One of a series of features made for pubcaster RAI in which young Italian filmmakers explore their regional roots, Gianni Zanasi’s “See You” chronicles the brief escape of an adolescent brother and sister from their small-town home in Emilia Romagna to the bright lights of Bologna. Self-consciously cute and lacking the spontaneity of the director’s 1995 debut, “In the Thick of It,” which played in the Directors Fortnight at Cannes, this agreeable but slight teen comedy-drama was an incongruous choice to represent Italy in the Venice fest competition and will look more at home as youth programming on Euro webs.
Opening with a small group of teen-age kids killing time by pontificating about trivia, the film homes in on 15-year-old Andrea (Andrea Corneti). His rich fantasy life allows him to embroider an innocent friendship with a girl into a full-blown relationship and to plan on taking off with her to visit a motor show in nearby Bologna. But when she fails to turn up at the bus station, Andrea instead tags along with his older, wiser sister Stefania (Stefania Rivi), who was planning on a night of amorous R&R with her b.f. Angelo (Wilson Saba).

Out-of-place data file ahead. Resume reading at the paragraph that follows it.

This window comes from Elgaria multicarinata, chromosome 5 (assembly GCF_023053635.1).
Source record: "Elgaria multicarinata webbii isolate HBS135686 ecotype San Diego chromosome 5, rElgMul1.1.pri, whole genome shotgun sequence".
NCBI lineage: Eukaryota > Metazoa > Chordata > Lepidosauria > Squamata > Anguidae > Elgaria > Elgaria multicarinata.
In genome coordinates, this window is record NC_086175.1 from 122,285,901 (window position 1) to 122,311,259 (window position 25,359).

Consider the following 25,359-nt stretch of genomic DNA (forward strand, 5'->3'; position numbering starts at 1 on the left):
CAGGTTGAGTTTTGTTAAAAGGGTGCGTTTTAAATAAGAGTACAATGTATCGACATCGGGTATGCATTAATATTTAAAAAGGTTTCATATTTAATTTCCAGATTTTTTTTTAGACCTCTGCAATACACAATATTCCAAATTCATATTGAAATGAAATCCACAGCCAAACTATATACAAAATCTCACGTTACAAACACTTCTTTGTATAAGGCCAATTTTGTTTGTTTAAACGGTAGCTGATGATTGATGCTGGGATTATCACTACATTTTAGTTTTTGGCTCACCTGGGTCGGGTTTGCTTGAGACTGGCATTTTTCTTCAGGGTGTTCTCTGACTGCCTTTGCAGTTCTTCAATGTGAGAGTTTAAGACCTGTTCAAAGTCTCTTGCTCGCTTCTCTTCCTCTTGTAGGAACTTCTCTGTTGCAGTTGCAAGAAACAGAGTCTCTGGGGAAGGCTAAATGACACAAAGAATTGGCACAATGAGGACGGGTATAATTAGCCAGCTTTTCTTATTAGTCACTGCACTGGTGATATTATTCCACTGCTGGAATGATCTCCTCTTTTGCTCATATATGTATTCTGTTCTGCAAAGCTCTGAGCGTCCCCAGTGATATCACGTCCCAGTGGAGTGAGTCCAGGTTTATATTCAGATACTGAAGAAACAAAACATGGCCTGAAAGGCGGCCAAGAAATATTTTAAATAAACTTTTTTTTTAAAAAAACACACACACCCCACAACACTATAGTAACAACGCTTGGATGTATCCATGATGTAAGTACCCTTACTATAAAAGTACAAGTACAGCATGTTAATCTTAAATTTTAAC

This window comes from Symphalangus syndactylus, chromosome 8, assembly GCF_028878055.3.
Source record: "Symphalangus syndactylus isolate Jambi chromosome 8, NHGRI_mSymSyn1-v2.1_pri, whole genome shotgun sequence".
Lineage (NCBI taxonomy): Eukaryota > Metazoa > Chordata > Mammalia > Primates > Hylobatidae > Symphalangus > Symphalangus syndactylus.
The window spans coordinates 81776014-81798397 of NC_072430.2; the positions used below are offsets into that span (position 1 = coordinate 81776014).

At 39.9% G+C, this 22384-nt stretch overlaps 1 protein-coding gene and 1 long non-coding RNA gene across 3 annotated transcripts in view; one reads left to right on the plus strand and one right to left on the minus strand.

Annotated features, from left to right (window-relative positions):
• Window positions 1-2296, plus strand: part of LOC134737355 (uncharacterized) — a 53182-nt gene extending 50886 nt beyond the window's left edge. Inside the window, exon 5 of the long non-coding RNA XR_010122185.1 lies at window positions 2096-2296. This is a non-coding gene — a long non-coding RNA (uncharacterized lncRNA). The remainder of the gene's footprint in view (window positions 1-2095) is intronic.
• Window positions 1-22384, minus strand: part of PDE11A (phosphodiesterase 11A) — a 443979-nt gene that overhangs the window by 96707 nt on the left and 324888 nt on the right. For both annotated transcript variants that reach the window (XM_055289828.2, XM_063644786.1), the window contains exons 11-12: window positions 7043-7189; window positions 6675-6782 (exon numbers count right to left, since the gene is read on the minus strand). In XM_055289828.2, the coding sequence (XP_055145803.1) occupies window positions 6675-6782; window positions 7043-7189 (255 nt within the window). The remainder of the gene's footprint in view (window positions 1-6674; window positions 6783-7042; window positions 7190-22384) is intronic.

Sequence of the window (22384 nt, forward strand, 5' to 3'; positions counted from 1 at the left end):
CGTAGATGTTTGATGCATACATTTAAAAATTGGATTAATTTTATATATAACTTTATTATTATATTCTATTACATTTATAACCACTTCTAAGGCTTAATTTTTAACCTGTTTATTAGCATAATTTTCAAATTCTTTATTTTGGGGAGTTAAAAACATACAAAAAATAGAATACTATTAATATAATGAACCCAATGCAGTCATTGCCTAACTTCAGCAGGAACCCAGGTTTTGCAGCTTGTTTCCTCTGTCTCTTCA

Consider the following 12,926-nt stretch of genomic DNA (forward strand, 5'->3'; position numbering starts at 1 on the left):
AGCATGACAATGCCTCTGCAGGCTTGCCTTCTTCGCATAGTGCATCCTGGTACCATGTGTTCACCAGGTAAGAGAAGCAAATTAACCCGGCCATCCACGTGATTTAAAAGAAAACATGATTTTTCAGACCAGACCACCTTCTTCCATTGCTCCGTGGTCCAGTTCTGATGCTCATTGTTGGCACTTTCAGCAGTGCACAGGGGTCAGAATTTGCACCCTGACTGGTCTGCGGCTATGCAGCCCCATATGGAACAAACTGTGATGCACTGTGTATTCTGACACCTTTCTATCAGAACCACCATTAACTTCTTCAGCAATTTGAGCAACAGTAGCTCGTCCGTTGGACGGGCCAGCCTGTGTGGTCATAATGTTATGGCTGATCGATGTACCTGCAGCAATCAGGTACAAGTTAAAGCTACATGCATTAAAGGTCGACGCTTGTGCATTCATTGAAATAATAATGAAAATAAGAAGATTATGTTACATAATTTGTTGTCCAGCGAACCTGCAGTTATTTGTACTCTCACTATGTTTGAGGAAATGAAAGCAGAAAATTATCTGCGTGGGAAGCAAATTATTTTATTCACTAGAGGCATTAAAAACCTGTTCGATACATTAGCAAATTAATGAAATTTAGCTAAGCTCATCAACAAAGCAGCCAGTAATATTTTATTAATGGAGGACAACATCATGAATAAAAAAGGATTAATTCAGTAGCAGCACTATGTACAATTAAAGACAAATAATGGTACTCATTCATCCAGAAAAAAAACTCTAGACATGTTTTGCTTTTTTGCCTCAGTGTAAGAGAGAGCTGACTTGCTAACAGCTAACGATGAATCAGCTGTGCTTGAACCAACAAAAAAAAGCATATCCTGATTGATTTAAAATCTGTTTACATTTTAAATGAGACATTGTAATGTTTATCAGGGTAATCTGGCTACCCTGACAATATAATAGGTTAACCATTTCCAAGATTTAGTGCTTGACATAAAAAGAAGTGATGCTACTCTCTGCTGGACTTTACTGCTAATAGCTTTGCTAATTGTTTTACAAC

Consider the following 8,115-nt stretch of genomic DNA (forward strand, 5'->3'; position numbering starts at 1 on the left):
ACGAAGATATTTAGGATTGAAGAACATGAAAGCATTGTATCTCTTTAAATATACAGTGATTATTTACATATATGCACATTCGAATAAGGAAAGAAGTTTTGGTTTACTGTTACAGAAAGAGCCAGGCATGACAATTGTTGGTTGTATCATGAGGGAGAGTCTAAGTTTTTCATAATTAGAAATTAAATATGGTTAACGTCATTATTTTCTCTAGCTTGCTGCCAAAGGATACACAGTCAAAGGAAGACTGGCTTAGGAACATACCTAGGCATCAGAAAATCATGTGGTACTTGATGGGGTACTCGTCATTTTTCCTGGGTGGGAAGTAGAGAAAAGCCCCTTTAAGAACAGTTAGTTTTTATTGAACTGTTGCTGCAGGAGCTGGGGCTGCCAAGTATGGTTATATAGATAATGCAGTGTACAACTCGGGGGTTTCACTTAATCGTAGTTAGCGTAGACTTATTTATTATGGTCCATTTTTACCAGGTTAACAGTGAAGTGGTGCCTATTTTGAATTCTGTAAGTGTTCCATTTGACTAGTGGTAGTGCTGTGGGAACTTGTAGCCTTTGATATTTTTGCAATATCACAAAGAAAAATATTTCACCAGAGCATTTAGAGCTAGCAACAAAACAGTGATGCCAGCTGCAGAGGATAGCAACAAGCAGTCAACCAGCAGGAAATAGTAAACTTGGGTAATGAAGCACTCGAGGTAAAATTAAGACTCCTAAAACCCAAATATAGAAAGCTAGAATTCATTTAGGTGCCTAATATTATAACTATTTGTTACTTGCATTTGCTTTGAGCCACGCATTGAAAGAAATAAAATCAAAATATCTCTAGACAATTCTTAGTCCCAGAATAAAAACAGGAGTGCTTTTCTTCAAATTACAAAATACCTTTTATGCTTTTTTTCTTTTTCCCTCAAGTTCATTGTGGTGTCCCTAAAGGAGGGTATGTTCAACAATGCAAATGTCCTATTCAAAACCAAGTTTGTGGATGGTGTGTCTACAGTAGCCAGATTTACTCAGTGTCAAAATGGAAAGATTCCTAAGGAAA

At precisely the point where it should kick into road-movie gear, the film stalls slightly during the siblings’ protracted negotiations at the bus station. Once the action shifts to Bologna, plausibility is gradually kissed good-bye as Andrea passes himself off as the son of a Formula 1 driver and charms a group of mechanics at the auto-show into taking Stefania, Angelo and him out for a slap-up meal.
The drawn-out restaurant scene again brings the momentum to a halt until Stefania accompanies Angelo home and agonizes about going to bed with him. Andrea, in the meantime, attempts to sabotage their assignation as he and the drunken mechanics run wild in the seemingly deserted city.
What makes “See You” relatively refreshing by comparison with far too many Italian films on similar subjects is that these kids are not 20th century casualties or traumatized victims of brutal environments. They merely are everyday teenagers from normal homes in dull, normal towns, whose restlessness has no real focus.
However, while “In the Thick of It” conveyed both the up and down sides of adolescent life in the ‘burbs in an unforced, Truffaut-influenced style, Zanasi’s sophomore feature strives too hard to be charming and sweet.
Wrestling with overscripted dialogue, the non-pro cast doesn’t always manage to seem entirely natural or unaware of the camera, but the three leads are not without appeal. Corneti’s relentless verbosity and Saba’s silly cosmicspeak are amusing, and Rivi establishes a neat balance of impatience and indulgence with her character’s fanciful brother.
While still working within a fairly modest budget, Zanasi has put together a considerably more polished production than his rough-hewn, microbudget debut.